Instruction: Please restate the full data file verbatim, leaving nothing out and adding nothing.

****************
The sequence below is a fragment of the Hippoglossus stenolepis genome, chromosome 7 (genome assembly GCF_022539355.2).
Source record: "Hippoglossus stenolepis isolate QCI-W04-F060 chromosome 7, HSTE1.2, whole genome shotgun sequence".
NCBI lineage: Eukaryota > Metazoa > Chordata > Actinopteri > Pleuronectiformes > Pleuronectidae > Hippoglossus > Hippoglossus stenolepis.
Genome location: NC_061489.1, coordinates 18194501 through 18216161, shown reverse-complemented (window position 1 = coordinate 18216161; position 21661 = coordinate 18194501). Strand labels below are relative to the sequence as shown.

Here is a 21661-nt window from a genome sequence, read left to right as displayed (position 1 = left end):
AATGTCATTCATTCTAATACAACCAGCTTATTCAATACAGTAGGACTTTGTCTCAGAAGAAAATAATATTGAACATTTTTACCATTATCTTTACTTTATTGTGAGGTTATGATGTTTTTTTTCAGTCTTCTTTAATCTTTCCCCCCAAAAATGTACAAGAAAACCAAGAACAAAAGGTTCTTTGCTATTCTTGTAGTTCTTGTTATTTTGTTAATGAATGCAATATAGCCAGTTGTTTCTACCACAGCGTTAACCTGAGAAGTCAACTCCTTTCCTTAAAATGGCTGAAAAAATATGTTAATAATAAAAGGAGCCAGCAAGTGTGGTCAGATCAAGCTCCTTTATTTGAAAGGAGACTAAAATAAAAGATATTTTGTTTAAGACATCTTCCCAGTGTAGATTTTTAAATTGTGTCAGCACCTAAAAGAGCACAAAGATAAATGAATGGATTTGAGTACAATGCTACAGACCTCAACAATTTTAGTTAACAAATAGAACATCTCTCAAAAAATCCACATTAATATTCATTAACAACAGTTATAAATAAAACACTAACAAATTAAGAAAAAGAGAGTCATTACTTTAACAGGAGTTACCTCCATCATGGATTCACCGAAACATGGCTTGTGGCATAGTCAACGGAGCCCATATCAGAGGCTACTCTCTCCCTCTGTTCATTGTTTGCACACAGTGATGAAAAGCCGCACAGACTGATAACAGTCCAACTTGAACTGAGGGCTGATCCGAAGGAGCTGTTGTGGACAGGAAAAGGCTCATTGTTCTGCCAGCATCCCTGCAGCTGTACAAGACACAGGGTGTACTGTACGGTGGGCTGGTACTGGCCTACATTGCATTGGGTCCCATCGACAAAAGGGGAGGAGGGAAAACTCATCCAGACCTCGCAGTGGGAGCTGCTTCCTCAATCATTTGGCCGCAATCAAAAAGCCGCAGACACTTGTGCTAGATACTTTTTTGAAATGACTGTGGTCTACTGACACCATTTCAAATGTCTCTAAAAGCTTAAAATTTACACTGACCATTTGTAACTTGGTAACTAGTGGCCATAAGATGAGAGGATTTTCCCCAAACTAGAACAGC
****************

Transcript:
The sequence below is a fragment of the Hippoglossus stenolepis genome, chromosome 7 (genome assembly GCF_022539355.2).
Source record: "Hippoglossus stenolepis isolate QCI-W04-F060 chromosome 7, HSTE1.2, whole genome shotgun sequence".
NCBI lineage: Eukaryota > Metazoa > Chordata > Actinopteri > Pleuronectiformes > Pleuronectidae > Hippoglossus > Hippoglossus stenolepis.
Genome location: NC_061489.1, coordinates 18194501 through 18216161, shown reverse-complemented (window position 1 = coordinate 18216161; position 21661 = coordinate 18194501). Strand labels below are relative to the sequence as shown.

Here is a 21661-nt window from a genome sequence, read left to right as displayed (position 1 = left end):
AATGTCATTCATTCTAATACAACCAGCTTATTCAATACAGTAGGACTTTGTCTCAGAAGAAAATAATATTGAACATTTTTACCATTATCTTTACTTTATTGTGAGGTTATGATGTTTTTTTTCAGTCTTCTTTAATCTTTCCCCCCAAAAATGTACAAGAAAACCAAGAACAAAAGGTTCTTTGCTATTCTTGTAGTTCTTGTTATTTTGTTAATGAATGCAATATAGCCAGTTGTTTCTACCACAGCGTTAACCTGAGAAGTCAACTCCTTTCCTTAAAATGGCTGAAAAAATATGTTAATAATAAAAGGAGCCAGCAAGTGTGGTCAGATCAAGCTCCTTTATTTGAAAGGAGACTAAAATAAAAGATATTTTGTTTAAGACATCTTCCCAGTGTAGATTTTTAAATTGTGTCAGCACCTAAAAGAGCACAAAGATAAATGAATGGATTTGAGTACAATGCTACAGACCTCAACAATTTTAGTTAACAAATAGAACATCTCTCAAAAAATCCACATTAATATTCATTAACAACAGTTATAAATAAAACACTAACAAATTAAGAAAAAGAGAGTCATTACTTTAACAGGAGTTACCTCCATCATGGATTCACCGAAACATGGCTTGTGGCATAGTCAACGGAGCCCATATCAGAGGCTACTCTCTCCCTCTGTTCATTGTTTGCACACAGTGATGAAAAGCCGCACAGACTGATAACAGTCCAACTTGAACTGAGGGCTGATCCGAAGGAGCTGTTGTGGACAGGAAAAGGCTCATTGTTCTGCCAGCATCCCTGCAGCTGTACAAGACACAGGGTGTACTGTACGGTGGGCTGGTACTGGCCTACATTGCATTGGGTCCCATCGACAAAAGGGGAGGAGGGAAAACTCATCCAGACCTCGCAGTGGGAGCTGCTTCCTCAATCATTTGGCCGCAATCAAAAAGCCGCAGACACTTGTGCTAGATACTTTTTTGAAATGACTGTGGTCTACTGACACCATTTCAAATGTCTCTAAAAGCTTAAAATTTACACTGACCATTTGTAACTTGGTAACTAGTGGCCATAAGATGAGAGGATTTTCCCCAAACTAGAACAGC